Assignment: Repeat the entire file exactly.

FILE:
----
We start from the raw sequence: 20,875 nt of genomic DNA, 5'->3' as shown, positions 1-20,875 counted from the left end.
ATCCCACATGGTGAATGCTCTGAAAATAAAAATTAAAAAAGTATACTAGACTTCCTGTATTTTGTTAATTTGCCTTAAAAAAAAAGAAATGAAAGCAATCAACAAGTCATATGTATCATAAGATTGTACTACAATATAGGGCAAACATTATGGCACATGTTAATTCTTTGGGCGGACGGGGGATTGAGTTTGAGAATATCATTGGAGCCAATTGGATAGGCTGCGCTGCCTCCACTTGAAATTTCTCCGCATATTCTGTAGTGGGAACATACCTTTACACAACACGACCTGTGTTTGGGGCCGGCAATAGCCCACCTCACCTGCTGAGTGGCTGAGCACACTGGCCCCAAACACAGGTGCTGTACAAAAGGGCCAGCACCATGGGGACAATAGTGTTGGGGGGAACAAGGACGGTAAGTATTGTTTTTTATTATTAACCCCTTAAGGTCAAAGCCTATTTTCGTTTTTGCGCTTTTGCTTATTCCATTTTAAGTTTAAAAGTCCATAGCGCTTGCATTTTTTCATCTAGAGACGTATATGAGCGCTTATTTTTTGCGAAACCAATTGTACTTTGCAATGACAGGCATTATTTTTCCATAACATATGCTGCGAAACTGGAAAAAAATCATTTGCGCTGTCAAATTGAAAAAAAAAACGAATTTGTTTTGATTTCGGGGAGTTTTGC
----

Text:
We start from the raw sequence: 20,875 nt of genomic DNA, 5'->3' as shown, positions 1-20,875 counted from the left end.
ATCCCACATGGTGAATGCTCTGAAAATAAAAATTAAAAAAGTATACTAGACTTCCTGTATTTTGTTAATTTGCCTTAAAAAAAAAGAAATGAAAGCAATCAACAAGTCATATGTATCATAAGATTGTACTACAATATAGGGCAAACATTATGGCACATGTTAATTCTTTGGGCGGACGGGGGATTGAGTTTGAGAATATCATTGGAGCCAATTGGATAGGCTGCGCTGCCTCCACTTGAAATTTCTCCGCATATTCTGTAGTGGGAACATACCTTTACACAACACGACCTGTGTTTGGGGCCGGCAATAGCCCACCTCACCTGCTGAGTGGCTGAGCACACTGGCCCCAAACACAGGTGCTGTACAAAAGGGCCAGCACCATGGGGACAATAGTGTTGGGGGGAACAAGGACGGTAAGTATTGTTTTTTATTATTAACCCCTTAAGGTCAAAGCCTATTTTCGTTTTTGCGCTTTTGCTTATTCCATTTTAAGTTTAAAAGTCCATAGCGCTTGCATTTTTTCATCTAGAGACGTATATGAGCGCTTATTTTTTGCGAAACCAATTGTACTTTGCAATGACAGGCATTATTTTTCCATAACATATGCTGCGAAACTGGAAAAAAATCATTTGCGCTGTCAAATTGAAAAAAAAAACGAATTTGTTTTGATTTCGGGGAGTTTTGC